Saturday, February 23, 2013

Tea Room Recipe #8 - Victorian Sampler (Eureka Springs, Ark.)

Decades ago I visited the lovely town of Eureka Springs, Ark., but unfortunately I wasn't yet into tea. I was into antiques and travel, so of course a love for tea was just a matter of time. If I'd discovered that love of teatime earlier I could have enjoyed visiting quite a few tea rooms, like the Spears family's Victorian Sampler Tea Room that operated in Eureka Springs back then. Copies of their cookbook still pop up online pretty frequently, and this Carrot Soup caught my eye since it was labeled "Most requested soup recipe in Tea Room."

Ruth Spears wrote in the intro to this 1986 cookbook, "Jim and I purchased the Tea Room in late 1984. The home at 44 Prospect Street was built shortly after Eureka Springs' 1879 founding for one of the town's prominent physicians, Dr. C.F. Ellis." She and her husband ran the tea room with their daughter Lori, and this "book of favorites" includes recipes from family, friends and customers.

Carrot Soup

3 tablespoons butter, divided use
3/4 cup onion, chopped
3 cups carrots, chopped
4 cups chicken stock
2 tablespoons tomato paste
2 tablespoons plain uncooked rice
Salt and white pepper to taste
1/2 cup heavy cream

Melt 2 tablespoons of the butter in a saucepan over medium heat. Stir in onions and cook for several minutes, until soft but not brown. Add carrots, chicken stock, tomato paste and rice. Simmer for 30 minutes. Puree the soup* until smooth, then season and stir in cream and remaining tablespoon of butter. Garnish with carrot curls. (Carrot curls can be made by shaving off thin strips of carrot with a vegetable peeler and forming them into rosettes.) Serves 6.

*The book suggests you puree in a blender or food mill. Since I don't have either of those, I used my food processor, which was a little messy but I loved the result! At first, I was disappointed there were teeny-tiny specks of carrot instead of it being completely liquified. But once I took a bite, I liked it that way—and so did my husband! We both agreed this doesn't taste overly carrot-y, and that it perhaps deserves a name more exotic than simply Carrot Soup. He thinks it would be interesting to serve this to guests and have them guess what it is. Served in teacups, this makes a fun presentation for the tea table—and just imagine the possibilities if you serve this in the fall!


  1. Oh, what a shame you missed the opportunity to go to that tea room.

    I think this recipe sounds intriguing; I have never had carrot soup before, never imagined it tasting good - so I will definately try it.

    It's perfect for EASTER and spring teas for sure! And we all need better eye health don't we staring at our monitors hours on end.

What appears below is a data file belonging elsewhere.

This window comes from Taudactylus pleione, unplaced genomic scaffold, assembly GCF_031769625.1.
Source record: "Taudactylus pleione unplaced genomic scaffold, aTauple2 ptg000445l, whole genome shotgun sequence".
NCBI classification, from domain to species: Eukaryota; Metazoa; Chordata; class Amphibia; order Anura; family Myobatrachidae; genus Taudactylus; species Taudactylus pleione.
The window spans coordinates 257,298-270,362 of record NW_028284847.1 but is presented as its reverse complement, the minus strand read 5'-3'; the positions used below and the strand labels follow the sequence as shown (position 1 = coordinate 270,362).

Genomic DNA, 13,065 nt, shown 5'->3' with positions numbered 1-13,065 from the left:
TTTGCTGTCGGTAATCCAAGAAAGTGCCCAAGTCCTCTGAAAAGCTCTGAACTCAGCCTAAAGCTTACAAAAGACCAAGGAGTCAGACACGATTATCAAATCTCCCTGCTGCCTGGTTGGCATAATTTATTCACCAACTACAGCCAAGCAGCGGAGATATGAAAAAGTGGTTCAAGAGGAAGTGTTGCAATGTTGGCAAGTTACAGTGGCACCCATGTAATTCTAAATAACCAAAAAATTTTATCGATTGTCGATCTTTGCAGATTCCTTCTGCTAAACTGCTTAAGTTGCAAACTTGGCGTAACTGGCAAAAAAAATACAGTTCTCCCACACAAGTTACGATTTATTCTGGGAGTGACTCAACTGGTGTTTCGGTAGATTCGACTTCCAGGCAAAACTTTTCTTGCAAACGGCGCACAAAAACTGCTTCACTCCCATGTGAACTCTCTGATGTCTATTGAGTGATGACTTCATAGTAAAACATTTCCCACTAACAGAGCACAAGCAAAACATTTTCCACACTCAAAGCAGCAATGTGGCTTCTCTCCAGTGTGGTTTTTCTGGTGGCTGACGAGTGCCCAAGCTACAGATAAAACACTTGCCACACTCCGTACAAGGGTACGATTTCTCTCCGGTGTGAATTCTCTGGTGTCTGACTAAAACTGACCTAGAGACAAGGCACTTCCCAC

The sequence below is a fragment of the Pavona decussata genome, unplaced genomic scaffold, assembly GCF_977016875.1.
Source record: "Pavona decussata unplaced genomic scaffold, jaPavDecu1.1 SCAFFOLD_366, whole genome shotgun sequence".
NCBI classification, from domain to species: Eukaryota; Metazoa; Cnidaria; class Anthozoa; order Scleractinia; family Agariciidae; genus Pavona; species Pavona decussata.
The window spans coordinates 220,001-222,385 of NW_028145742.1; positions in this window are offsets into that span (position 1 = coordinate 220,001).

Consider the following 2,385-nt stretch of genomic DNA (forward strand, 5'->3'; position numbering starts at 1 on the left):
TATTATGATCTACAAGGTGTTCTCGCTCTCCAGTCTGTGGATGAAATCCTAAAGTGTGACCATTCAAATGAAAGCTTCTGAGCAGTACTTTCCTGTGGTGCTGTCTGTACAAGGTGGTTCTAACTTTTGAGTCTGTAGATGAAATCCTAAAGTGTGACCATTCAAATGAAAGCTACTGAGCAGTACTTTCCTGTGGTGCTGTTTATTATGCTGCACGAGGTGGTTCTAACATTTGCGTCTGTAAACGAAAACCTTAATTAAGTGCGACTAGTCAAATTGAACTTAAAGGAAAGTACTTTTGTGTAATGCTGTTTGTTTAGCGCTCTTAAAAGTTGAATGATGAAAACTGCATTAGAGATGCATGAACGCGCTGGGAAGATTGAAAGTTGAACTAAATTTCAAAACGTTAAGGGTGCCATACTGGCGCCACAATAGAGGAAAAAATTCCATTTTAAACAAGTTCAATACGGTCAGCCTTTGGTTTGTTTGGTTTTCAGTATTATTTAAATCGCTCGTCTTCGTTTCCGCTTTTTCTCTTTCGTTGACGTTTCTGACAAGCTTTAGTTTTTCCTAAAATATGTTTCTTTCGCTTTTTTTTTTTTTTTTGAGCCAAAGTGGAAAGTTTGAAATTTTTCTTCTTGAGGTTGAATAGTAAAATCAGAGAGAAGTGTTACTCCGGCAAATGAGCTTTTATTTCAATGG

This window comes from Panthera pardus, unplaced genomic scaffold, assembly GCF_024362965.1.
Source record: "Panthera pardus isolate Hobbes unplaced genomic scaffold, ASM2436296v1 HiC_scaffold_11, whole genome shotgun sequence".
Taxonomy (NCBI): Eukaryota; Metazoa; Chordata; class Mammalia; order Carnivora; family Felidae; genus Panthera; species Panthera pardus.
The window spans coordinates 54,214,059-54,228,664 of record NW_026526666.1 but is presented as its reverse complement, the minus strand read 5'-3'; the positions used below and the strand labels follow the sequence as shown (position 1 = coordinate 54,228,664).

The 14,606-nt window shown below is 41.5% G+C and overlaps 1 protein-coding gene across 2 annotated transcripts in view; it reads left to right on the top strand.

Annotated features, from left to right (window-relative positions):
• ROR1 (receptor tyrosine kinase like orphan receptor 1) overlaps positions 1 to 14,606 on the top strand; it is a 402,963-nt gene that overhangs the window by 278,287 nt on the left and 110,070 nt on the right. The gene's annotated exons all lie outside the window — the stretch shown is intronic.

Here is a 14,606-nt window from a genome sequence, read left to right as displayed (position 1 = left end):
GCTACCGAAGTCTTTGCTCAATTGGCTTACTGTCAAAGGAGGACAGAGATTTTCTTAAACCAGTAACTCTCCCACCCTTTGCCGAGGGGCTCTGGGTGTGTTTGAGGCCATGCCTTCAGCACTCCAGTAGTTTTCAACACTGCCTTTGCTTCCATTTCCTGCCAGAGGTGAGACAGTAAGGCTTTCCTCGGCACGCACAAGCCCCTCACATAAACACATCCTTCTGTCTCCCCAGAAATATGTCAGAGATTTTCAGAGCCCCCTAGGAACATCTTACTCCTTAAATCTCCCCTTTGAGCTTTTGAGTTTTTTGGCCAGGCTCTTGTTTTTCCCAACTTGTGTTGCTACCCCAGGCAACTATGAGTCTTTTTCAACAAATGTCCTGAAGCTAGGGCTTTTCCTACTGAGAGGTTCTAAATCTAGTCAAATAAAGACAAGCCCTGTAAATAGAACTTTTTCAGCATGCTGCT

Thank you, Angela.

    Have a wonderful weekend, my friend.


  2. I like carrot soup and serving soup in teacups is a dainty presentation. You just don't get much!
    I hope you'll visit my giveaway post and find the book one you don't have.

  3. It looks yummy, Angela. I've never been to a tea room in Arkansas. Your cookbook from one of the tea rooms there sounds like a treasure!

  4. The Victorian Sampler was one of the first tea rooms I remember going to--and I also have a copy of that cookbook. It was such a beautiful place and I have fond memories of it. I need to dig out the cookbook and try a few of the recipes again. I even have a cross-stitch kit with the original tea room on it--something else I need to dig out!

    I have had carrot soup, but not that particular recipe. There is a place in Springfield, Missouri called "Tea Bar & Bites" that makes a carrot-ginger soup that is really good. The food is wonderful there, and someplace you should visit if in the area!

  5. Gorgeous photo, Angela - I am ready to try this recipe! I love soups, especially at this time of year. Have a great weekend, Joanie

  6. It does look good. Love the rosettes of carrots in your photo. Interesting recipe for sure.

  7. This looks great and your presentation is very pretty.

  8. This is another cookbook that can be found on my shelves! I made the 3 C's bread (carrot, coconut, and cherries)... and would recommend it.

  9. I just stumbled onto this blogger site since we are planning a trip this Fall to go back to Eureka Spgs. I was checking on line to see if the Victorian Tea Room was still operating. Over 20 yrs. ago I had their cold strawberry soup and quiche there...So DELICIOUS!! I ALSO BOUGHT their Victorian Sampler Cookbook and have it in my collection. THANK YOU for the special memory of this outstanding and memorable Tea Room!!!!!!!!

  10. Hi there! I am a fellow tea aficionado who has been collecting tea from around the world since I was a little girl.

    My husband is from the Northwest Arkansas area and we will be there this holiday season visiting his daughters.

    I read that this tea room has closed, but was wondering if you know of any others in the Northwest Arkansas area?

    Many thanks, and I look forward to reading more of your blog!

  11. Great Recipe.I like very much .And thanks for share with us
    Eureka Springs, Arka

  12. Ruth Spears was my Dad's cousin. I've never been to the Victorian Sampler, but my parents were there and told wonderful stories about their experience. If anyone has an extra cookbook, I would love to purchase one. My Mom has that book and has made some wonderful things from it...especially the Coconut Cake.

  13. The Victorian Sampler was pure magic! I remember a brisk fall day in 1987 when my parents and I were visiting Eureka a week from NC. The leaves were changing, town was full and the tea room was popping with business... the potato soup on that day was purely heaven and the lace shop upstairs was wonderful. It inspired me so much that years later I opened a tea room in PA. Eureka and the Victorian Sampler are wonderful memories.


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